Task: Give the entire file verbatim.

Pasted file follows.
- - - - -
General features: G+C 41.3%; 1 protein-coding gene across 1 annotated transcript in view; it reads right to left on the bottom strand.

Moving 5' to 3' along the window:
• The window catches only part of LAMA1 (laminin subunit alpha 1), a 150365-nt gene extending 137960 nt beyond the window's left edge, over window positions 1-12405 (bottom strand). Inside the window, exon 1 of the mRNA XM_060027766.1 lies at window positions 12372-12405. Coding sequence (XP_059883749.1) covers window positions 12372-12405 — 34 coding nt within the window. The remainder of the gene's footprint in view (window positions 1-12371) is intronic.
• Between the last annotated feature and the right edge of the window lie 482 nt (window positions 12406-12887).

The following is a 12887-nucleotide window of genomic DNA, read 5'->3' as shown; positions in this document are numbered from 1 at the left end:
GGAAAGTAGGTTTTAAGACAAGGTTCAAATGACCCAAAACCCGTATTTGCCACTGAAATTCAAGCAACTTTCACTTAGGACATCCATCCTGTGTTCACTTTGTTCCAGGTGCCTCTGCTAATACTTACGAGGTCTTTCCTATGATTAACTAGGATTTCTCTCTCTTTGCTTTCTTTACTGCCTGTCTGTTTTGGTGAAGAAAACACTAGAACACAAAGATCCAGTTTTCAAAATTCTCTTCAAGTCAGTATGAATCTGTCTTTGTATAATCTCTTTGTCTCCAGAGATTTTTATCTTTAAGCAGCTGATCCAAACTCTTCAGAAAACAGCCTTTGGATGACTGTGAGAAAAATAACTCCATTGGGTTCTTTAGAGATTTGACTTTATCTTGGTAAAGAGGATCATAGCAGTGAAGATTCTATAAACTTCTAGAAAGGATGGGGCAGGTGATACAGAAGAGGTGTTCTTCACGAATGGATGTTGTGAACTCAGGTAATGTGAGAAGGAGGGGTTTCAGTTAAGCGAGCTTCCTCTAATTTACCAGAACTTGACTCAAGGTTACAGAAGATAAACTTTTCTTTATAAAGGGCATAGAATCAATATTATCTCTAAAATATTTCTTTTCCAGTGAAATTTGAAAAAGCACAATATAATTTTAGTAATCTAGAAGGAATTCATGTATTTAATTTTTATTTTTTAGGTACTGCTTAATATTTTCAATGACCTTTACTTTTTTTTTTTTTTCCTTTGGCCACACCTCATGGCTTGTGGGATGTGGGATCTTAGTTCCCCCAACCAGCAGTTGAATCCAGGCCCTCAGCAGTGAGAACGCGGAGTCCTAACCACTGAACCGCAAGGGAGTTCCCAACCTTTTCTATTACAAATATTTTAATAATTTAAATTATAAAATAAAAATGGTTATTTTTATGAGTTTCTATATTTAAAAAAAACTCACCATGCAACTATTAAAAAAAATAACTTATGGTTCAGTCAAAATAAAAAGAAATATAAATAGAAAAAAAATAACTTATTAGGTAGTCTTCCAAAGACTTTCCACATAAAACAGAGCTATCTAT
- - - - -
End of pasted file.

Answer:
General features: G+C 41.3%; 1 protein-coding gene across 1 annotated transcript in view; it reads right to left on the bottom strand.

Moving 5' to 3' along the window:
• The window catches only part of LAMA1 (laminin subunit alpha 1), a 150365-nt gene extending 137960 nt beyond the window's left edge, over window positions 1-12405 (bottom strand). Inside the window, exon 1 of the mRNA XM_060027766.1 lies at window positions 12372-12405. Coding sequence (XP_059883749.1) covers window positions 12372-12405 — 34 coding nt within the window. The remainder of the gene's footprint in view (window positions 1-12371) is intronic.
• Between the last annotated feature and the right edge of the window lie 482 nt (window positions 12406-12887).

The following is a 12887-nucleotide window of genomic DNA, read 5'->3' as shown; positions in this document are numbered from 1 at the left end:
GGAAAGTAGGTTTTAAGACAAGGTTCAAATGACCCAAAACCCGTATTTGCCACTGAAATTCAAGCAACTTTCACTTAGGACATCCATCCTGTGTTCACTTTGTTCCAGGTGCCTCTGCTAATACTTACGAGGTCTTTCCTATGATTAACTAGGATTTCTCTCTCTTTGCTTTCTTTACTGCCTGTCTGTTTTGGTGAAGAAAACACTAGAACACAAAGATCCAGTTTTCAAAATTCTCTTCAAGTCAGTATGAATCTGTCTTTGTATAATCTCTTTGTCTCCAGAGATTTTTATCTTTAAGCAGCTGATCCAAACTCTTCAGAAAACAGCCTTTGGATGACTGTGAGAAAAATAACTCCATTGGGTTCTTTAGAGATTTGACTTTATCTTGGTAAAGAGGATCATAGCAGTGAAGATTCTATAAACTTCTAGAAAGGATGGGGCAGGTGATACAGAAGAGGTGTTCTTCACGAATGGATGTTGTGAACTCAGGTAATGTGAGAAGGAGGGGTTTCAGTTAAGCGAGCTTCCTCTAATTTACCAGAACTTGACTCAAGGTTACAGAAGATAAACTTTTCTTTATAAAGGGCATAGAATCAATATTATCTCTAAAATATTTCTTTTCCAGTGAAATTTGAAAAAGCACAATATAATTTTAGTAATCTAGAAGGAATTCATGTATTTAATTTTTATTTTTTAGGTACTGCTTAATATTTTCAATGACCTTTACTTTTTTTTTTTTTTCCTTTGGCCACACCTCATGGCTTGTGGGATGTGGGATCTTAGTTCCCCCAACCAGCAGTTGAATCCAGGCCCTCAGCAGTGAGAACGCGGAGTCCTAACCACTGAACCGCAAGGGAGTTCCCAACCTTTTCTATTACAAATATTTTAATAATTTAAATTATAAAATAAAAATGGTTATTTTTATGAGTTTCTATATTTAAAAAAAACTCACCATGCAACTATTAAAAAAAATAACTTATGGTTCAGTCAAAATAAAAAGAAATATAAATAGAAAAAAAATAACTTATTAGGTAGTCTTCCAAAGACTTTCCACATAAAACAGAGCTATCTAT